© New Eastern Journal
The use of information to enhance martial power goes back to the beginning of human civilization itself, where propaganda and psychological warfare went hand-in-hand with slings, arrows, swords and shields.

The most recent iteration of this takes the form of social media and cyberwarfare where tools are being developed and deployed to influence populations at home and abroad, to manipulate political processes of foreign states and even tap into and exploit global economic forces.

In the beginning of the 21st century, the United States held an uncontested monopoly over the tools of cyberwarfare. Today, this is changing quickly, presenting an increasingly balanced cyberscape where nations are able to defend themselves on near parity with America's ability to attack them.

To reassert America's control over information and the technology used to broker it, Jared Cohen, current Google employee and former US State Department staff, has proposed a US-created and dominated "international" framework regarding cyberconflict.

His op-ed in the New York Times titled, How to Prevent a Cyberwar, begins by admitting the very pretext the US is using to expand its control over cyberwarfare is baseless, noting that "specifics of Russia's interference in the 2016 America election remain unclear."

Regardless, Cohen continues by laying out a plan for reasserting American control over cyberwarfare anyway, by claiming:
Cyberweapons won't go away and their spread can't be controlled. Instead, as we've done for other destructive technologies, the world needs to establish a set of principles to determine the proper conduct of governments regarding cyberconflict. They would dictate how to properly attribute cyberattacks, so that we know with confidence who is responsible, and they would guide how countries should respond.
Cohen, unsurprisingly, nominates the US to lead and direct these efforts:
The United States is uniquely positioned to lead this effort and point the world toward a goal of an enforceable cyberwarfare treaty. Many of the institutions that would be instrumental in informing these principles are based in the United States, including research universities and the technology industry. Part of this effort would involve leading by example, and the United States can and should establish itself as a defender of a free and open internet everywhere.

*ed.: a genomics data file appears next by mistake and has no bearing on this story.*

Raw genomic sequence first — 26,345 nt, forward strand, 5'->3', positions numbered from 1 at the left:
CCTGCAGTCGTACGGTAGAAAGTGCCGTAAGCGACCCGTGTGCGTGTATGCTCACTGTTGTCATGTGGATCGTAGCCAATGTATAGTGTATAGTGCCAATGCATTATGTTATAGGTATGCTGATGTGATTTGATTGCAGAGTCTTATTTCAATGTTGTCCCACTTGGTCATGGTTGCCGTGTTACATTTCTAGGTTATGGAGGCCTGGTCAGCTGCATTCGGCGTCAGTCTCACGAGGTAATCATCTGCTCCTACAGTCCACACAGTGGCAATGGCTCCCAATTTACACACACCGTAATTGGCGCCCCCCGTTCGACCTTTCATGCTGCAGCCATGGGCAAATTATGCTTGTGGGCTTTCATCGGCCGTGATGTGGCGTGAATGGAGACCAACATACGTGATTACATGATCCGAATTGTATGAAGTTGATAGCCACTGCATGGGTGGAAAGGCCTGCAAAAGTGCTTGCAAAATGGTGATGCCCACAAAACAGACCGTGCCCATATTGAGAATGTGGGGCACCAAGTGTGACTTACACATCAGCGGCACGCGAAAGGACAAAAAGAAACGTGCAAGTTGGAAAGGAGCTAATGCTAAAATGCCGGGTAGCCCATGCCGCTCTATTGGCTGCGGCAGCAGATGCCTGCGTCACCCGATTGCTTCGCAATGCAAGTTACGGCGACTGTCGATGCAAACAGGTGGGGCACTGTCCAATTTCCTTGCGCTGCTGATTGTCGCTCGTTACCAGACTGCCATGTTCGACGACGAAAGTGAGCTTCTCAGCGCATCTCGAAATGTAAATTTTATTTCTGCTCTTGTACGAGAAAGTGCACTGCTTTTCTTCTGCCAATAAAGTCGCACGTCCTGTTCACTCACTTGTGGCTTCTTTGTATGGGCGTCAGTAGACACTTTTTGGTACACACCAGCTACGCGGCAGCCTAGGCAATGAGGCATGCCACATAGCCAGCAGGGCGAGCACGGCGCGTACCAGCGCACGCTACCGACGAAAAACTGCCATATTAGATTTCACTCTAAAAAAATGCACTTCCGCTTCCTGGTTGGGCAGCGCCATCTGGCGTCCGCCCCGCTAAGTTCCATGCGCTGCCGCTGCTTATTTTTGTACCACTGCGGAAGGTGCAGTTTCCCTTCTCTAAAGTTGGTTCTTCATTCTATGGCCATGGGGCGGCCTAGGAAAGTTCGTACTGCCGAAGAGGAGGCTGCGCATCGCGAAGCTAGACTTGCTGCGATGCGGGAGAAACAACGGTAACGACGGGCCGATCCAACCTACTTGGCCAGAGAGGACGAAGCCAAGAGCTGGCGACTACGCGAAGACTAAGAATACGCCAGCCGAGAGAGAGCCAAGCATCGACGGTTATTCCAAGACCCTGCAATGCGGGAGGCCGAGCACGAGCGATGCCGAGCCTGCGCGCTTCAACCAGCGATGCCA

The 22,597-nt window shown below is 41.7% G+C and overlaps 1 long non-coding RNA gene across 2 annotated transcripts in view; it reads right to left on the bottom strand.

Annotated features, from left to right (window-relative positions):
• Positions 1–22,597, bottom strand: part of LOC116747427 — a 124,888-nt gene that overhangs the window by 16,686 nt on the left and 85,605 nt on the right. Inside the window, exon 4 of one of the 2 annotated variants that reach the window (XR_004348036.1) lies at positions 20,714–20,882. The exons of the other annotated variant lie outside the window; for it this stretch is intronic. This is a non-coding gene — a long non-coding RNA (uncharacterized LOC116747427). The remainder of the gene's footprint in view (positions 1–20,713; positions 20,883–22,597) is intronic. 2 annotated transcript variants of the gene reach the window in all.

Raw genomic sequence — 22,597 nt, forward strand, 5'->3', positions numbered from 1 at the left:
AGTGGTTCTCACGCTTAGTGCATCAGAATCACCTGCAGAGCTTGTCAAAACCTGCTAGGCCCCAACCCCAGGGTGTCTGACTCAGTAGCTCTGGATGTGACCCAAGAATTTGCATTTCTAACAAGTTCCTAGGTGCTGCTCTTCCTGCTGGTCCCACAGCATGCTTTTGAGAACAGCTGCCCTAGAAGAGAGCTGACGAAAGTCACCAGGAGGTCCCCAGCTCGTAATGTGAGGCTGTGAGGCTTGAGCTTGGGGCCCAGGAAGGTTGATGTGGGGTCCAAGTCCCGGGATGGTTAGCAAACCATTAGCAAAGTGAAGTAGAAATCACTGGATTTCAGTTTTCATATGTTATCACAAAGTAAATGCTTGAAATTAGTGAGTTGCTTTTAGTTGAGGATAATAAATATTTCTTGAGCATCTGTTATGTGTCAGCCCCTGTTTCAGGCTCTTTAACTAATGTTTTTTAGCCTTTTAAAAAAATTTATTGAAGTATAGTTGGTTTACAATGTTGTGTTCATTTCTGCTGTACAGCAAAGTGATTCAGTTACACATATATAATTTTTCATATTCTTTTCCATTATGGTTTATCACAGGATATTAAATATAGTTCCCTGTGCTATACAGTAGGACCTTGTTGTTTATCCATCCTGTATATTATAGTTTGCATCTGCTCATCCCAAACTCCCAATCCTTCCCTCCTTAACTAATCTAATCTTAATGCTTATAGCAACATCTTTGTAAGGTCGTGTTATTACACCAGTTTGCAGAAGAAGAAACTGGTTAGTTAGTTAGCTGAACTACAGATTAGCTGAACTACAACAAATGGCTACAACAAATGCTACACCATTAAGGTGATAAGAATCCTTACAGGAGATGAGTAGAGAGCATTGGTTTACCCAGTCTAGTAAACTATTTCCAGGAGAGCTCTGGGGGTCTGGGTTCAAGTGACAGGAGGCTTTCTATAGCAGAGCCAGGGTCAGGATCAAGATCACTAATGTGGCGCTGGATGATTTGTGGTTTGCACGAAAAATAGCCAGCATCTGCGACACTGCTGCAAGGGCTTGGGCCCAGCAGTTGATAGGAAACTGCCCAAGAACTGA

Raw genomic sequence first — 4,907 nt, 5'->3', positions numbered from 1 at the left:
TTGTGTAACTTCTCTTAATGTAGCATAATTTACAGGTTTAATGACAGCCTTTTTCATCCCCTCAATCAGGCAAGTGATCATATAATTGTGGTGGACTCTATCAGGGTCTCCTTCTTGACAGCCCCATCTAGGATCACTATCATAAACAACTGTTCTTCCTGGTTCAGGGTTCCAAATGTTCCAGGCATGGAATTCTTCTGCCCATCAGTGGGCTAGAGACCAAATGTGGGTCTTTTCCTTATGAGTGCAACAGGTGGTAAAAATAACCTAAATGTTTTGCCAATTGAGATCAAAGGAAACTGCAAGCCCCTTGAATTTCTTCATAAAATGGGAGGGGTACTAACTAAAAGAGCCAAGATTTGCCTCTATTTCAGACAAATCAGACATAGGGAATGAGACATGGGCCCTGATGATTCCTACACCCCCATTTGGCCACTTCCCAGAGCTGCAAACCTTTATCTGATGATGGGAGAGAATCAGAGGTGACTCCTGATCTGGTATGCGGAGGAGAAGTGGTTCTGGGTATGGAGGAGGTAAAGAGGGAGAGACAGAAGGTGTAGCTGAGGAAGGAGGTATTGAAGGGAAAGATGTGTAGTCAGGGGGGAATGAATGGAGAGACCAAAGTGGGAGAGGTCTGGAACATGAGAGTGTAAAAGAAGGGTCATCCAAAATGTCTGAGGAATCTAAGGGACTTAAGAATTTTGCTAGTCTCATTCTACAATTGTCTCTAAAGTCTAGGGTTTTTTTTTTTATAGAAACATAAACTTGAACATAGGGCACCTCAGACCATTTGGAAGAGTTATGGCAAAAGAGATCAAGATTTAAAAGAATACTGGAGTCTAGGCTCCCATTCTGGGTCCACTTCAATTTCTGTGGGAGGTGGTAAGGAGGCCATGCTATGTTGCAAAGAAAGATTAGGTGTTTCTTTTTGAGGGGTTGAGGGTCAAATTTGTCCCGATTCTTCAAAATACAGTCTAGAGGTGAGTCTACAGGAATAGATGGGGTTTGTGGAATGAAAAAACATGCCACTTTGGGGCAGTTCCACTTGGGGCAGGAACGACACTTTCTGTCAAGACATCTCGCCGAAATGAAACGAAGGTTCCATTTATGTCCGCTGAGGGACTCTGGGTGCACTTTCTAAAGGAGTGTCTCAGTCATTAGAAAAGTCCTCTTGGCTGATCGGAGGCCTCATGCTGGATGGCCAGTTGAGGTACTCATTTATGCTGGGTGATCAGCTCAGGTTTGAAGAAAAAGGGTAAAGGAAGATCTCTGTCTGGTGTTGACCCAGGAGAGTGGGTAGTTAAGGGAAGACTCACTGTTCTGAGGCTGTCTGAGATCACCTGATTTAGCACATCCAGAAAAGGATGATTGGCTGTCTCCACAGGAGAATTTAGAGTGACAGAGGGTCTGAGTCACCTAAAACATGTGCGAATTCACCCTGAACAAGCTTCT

Cohen never explains how this US-dominated framework will differ from existing "international" frameworks regarding conventional warfare the US regularly abuses to justify a growing collection of devastating conflicts it is waging worldwide.

And as has been repeatedly documented, the United States' definition of a "free and open internet everywhere" is an Internet dominated by US tech companies seeking to enhance and expand US interests globally.

Cohen ironically notes that:
Cyberweapons have already been used by governments to interfere with elections, steal billions of dollars, harm critical infrastructure, censor the press, manipulate public conversations about crucial issues and harass dissidents and journalists. The intensity of cyberconflict around the world is increasing, and the tools are becoming cheaper and more readily available.
Indeed, cyberweapons have already been used, primarily by the United States.

Jared Cohen himself was directly involved in joint operations between Google, Facebook, the US State Department and a number of other US tech and media enterprises which before and during 2011 set the stage for the so-called "Arab Spring."